5. The method of neutralizing an acidic stock of the class consisting of sulfonated and sulfated organic compounds having an aliphatic radical containing between 3 to 18 carbon atoms and the alkali metal salts of which have detergent properties, that includes spraying a stream of said stock together with an aqueous alkali metal hydroxide solution openly and in free falling dispersion within a zone maintained at a subatmospheric pressure wherein the resulting mixture is cooled by water vaporization from the mixture caused by the low pressure in the zone, the mixture being maintained in said zone at an absolute pressure between about 9 to 88 mm. of mercury and at a temperature between about 50 to. 120 F., repeatedly and continuously recirculating an aqueous slurry of reacted stock andalkali from said zoneinto said stream of the stock and throughout the period of its sprayed injection into said zone, and continuously depleting the water content of the recirculated slurry by the low pressure induced water vaporization to produce a fiowable and pumpable slurry.

6. The method of neutralizing a quantity of an acidic stock of the class. consisting of detergent-forming sulfonated and sulfated organic compounds having an aliphatic radical containing between 8 to 18 carbon atoms with an aqueous solution of a substantially stoichiometrieal quantity of an alkali metal hydroxide, that includes maintaining said alkali solution in a low pressure zone, continuously evacuating said zon and maintaining therein a pressure between about 9 to 88 mm. of mercury and an essentially water vaporv atmosphere having a temperature between about 50". F. to 120 F., continuously injecting a stream of said stock into a relatively small mixing zone and then immediately in spray form into said low pressure zone, continuously recirculating said alkali solution together with neutralized acidic compounds from said low pressure zone into said mixing zone substantially throughout injection of said stock into the zone so that the alkali solution and neutralized compound are intimately mixed with the stock and immediately sprayed therewith into the low. pressure zone and the recirculation is continued until all the acidic stock is neutralized,.limiting dehydration of the mixture to produce a flowable slurry, and flowing the slurry from said zone.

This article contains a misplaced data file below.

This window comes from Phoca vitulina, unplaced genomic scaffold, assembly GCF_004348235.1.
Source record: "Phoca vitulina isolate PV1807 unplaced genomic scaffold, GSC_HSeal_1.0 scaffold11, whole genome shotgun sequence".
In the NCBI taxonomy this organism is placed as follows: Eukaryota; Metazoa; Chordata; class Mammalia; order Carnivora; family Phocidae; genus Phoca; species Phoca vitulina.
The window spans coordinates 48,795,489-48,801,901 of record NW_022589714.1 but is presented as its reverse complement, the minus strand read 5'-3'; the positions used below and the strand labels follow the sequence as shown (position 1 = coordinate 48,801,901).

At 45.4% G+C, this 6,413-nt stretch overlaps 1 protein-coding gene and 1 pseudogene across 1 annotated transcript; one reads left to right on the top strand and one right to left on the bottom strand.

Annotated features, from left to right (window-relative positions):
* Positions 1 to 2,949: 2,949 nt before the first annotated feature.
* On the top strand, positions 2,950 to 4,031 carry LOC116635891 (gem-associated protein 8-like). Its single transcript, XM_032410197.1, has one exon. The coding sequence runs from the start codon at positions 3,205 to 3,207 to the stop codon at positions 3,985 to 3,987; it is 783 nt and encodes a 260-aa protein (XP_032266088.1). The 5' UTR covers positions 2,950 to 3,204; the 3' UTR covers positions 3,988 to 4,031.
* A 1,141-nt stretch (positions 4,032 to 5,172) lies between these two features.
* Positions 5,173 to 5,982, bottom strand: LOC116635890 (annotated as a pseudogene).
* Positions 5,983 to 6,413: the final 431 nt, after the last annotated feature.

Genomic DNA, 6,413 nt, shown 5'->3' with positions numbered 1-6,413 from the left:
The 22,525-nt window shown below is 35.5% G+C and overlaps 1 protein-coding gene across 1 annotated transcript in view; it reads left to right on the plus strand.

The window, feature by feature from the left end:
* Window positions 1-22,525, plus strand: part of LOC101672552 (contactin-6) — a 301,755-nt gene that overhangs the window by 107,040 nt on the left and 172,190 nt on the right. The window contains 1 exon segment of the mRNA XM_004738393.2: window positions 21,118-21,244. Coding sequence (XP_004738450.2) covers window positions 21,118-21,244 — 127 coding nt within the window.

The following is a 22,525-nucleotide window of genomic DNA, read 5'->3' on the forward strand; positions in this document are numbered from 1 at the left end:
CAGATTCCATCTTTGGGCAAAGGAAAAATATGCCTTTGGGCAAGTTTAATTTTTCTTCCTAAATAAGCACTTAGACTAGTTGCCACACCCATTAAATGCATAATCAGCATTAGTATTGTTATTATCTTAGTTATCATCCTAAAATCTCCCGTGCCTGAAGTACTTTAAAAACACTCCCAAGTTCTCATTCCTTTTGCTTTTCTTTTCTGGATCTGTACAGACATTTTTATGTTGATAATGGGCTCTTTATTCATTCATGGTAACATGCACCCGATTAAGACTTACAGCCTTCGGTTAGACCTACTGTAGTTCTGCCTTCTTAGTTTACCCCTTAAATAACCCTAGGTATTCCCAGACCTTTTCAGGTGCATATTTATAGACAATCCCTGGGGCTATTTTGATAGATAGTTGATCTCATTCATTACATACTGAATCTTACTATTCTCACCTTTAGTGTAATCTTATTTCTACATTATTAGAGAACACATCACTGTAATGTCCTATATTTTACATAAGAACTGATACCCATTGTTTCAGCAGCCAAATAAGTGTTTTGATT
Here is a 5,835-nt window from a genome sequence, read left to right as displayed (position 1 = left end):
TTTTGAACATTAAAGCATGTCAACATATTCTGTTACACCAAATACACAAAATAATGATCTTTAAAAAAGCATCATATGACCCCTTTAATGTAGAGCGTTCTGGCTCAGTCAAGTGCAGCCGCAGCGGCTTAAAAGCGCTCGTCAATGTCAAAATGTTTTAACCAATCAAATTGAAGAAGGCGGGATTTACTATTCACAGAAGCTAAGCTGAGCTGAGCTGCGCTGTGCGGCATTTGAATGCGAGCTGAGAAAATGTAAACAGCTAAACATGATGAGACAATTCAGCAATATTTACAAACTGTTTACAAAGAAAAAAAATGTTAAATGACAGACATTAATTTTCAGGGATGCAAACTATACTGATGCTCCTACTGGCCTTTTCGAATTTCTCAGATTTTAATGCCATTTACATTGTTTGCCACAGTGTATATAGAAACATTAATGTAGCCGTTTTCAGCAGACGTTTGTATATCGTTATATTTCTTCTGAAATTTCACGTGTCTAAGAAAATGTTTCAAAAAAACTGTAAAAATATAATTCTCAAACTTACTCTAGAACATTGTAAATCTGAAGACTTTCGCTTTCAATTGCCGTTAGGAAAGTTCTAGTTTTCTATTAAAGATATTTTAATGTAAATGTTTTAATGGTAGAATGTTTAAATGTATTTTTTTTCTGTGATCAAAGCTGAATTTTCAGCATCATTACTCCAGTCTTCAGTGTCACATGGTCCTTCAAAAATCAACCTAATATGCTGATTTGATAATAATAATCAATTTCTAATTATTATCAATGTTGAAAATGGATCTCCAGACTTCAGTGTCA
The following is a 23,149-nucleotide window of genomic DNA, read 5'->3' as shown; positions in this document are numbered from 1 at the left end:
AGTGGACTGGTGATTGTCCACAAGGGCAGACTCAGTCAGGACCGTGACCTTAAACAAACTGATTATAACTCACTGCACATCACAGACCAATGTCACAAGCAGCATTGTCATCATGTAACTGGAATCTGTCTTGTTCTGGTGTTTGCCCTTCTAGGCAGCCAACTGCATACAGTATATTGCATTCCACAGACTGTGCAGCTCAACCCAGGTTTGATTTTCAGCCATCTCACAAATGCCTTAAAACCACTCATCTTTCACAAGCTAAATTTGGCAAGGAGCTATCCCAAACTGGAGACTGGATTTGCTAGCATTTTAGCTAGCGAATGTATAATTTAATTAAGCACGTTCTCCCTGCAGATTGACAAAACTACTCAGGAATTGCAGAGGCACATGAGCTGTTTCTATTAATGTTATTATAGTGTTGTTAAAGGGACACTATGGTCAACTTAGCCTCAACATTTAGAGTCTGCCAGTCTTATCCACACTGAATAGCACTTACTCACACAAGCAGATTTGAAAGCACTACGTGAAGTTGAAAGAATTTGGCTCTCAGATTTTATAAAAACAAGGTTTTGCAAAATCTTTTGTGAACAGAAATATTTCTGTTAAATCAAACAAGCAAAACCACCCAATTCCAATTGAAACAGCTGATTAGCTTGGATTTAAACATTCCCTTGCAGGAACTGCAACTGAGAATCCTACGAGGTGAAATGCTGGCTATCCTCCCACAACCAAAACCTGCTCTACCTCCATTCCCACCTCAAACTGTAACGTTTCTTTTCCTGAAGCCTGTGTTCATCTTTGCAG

'1. The method of neutralizing an acidic detergent-forming stock composed predominately of a mixture of benzenoid hydrocarbons in which the benzenoid radical has an attached alkyl group containing between 8 to 18 carbon atoms and has at least one hydrogen atom replaced by an -OSO2OH radical, that includes converting said stock to a slurry of a water dispersable alkali metal salt thereof by discharging a mixture of said stock and an aqueous solution of an alkali metal hydroxide in finely divided form openly and through an extended path within the atmosphere of a zone maintained at an absolute pressure between about 9 to 88 mm. of mercury and at a temperature between about 50 to 120 F., limiting dehydration of the mixture to produce a flowable slurry, and flowing the slurry from said zone.

8. The method of neutralizing with a quantity of an alkali metal hydroxide a substantially stoichiometrical quantity of an acidic detergentforming stock composed predominately of a mixture of benzenoid hydrocarbons in which the benzenoid radical has an attached alkyl group containing between 8 to 18 carbon atoms and has at least one hydrogen atom replaced by an -OSO2OH radical, that includes maintaining said alkali solution in a lower collecting zone, continuously injecting a stream of said stock into a relatively small mixing zone and then immediately in spray form into an enlarged low pressure neutralizing zone above the collecting zone and from which the sprayed material passes into the collecting zone, continuously recirculating said alkali solution together with neutralized stock from said collecting zone into said mixing zone substantially throughout spraying of said stock into the zone so that the recirculated alkali and neutralized stock are intimately mixed with and in larger quantity than the stock and immediately sprayed therewith into the low pressure zone, continuously evacuating said neutralizing zone and maintaining the material therein at a pressure between about 9'to 88 mm. of mercury and at a temperature between about 50 F. to 120 F., continuously depleting said slurry of its water content by virtue of the existent pressure to produce a flowable slurry having a viscosity at 100 F. between about 500 to 1500 centipoises, and continuously flowing said slurry from said neutralizing zone downwardly into the collecting zone.